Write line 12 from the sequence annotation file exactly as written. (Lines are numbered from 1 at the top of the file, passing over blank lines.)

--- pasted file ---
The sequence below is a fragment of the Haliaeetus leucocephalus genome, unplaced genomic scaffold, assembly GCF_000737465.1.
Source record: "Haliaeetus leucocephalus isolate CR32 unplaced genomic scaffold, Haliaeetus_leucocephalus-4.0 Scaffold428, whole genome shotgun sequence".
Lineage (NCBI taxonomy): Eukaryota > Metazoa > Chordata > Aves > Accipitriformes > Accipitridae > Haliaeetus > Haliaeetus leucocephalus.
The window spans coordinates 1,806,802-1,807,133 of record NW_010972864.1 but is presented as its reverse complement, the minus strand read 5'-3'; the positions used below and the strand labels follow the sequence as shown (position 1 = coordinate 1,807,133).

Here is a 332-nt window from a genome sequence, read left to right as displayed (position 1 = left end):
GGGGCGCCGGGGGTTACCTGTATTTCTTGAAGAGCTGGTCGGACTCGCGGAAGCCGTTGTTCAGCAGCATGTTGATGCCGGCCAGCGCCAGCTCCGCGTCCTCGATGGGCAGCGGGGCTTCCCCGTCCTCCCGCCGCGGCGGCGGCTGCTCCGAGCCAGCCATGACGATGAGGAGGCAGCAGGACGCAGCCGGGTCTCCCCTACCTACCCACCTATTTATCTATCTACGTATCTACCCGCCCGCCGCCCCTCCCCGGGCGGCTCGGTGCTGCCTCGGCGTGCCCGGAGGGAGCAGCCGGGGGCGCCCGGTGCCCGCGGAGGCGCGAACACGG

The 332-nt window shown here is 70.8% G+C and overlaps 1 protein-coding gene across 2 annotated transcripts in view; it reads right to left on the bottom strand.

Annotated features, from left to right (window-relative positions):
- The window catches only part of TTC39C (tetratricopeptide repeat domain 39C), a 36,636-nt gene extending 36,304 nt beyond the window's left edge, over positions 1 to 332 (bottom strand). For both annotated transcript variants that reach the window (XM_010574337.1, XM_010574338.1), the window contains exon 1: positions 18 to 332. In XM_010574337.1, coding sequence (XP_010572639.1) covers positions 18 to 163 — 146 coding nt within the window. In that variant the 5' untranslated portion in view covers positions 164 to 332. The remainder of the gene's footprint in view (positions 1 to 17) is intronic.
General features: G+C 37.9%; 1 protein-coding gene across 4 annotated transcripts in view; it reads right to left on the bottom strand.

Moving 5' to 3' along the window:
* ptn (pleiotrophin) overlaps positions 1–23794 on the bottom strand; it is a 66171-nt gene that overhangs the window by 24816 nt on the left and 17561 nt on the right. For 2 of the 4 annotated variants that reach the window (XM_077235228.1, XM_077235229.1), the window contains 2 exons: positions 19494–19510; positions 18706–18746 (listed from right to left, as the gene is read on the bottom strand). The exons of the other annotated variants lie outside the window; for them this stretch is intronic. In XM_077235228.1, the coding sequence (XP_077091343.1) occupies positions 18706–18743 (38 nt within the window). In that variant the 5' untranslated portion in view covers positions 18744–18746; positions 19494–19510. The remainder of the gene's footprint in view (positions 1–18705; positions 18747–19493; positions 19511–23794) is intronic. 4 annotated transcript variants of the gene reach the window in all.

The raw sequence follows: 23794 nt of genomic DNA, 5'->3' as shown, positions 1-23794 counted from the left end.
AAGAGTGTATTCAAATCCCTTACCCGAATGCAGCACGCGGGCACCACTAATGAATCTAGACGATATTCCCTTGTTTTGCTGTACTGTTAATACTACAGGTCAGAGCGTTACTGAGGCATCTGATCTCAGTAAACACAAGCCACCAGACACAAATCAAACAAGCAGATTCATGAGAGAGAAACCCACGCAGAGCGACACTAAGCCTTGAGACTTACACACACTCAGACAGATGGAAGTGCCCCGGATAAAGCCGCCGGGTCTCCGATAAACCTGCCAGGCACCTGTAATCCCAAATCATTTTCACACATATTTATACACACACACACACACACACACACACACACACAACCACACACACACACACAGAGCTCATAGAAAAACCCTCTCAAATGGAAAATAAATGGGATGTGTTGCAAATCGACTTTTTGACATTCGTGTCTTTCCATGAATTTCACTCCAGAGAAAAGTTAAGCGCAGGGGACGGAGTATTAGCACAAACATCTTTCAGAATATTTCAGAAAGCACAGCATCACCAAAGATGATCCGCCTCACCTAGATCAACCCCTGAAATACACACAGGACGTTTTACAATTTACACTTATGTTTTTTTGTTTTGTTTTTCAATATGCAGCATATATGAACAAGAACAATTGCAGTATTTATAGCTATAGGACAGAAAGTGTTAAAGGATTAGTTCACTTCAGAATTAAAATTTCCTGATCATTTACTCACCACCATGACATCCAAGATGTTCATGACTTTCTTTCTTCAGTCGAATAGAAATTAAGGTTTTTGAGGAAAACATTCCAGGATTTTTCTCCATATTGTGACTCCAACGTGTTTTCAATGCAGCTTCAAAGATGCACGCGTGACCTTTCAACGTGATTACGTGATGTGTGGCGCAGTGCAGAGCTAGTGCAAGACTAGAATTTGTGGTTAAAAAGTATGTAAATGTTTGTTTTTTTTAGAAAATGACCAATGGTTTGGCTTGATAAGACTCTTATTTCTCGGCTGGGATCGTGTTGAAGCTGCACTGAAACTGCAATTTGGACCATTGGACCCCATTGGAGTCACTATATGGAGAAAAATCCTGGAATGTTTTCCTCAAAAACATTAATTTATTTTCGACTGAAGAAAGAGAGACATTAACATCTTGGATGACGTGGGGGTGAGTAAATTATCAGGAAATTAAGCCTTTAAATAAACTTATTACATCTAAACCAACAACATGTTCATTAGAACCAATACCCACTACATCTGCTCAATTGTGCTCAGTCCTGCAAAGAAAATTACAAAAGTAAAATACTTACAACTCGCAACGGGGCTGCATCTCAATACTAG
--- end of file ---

* ptn (pleiotrophin) overlaps positions 1–23794 on the bottom strand; it is a 66171-nt gene that overhangs the window by 24816 nt on the left and 17561 nt on the right. For 2 of the 4 annotated variants that reach the window (XM_077235228.1, XM_077235229.1), the window contains 2 exons: positions 19494–19510; positions 18706–18746 (listed from right to left, as the gene is read on the bottom strand). The exons of the other annotated variants lie outside the window; for them this stretch is intronic. In XM_077235228.1, the coding sequence (XP_077091343.1) occupies positions 18706–18743 (38 nt within the window). In that variant the 5' untranslated portion in view covers positions 18744–18746; positions 19494–19510. The remainder of the gene's footprint in view (positions 1–18705; positions 18747–19493; positions 19511–23794) is intronic. 4 annotated transcript variants of the gene reach the window in all.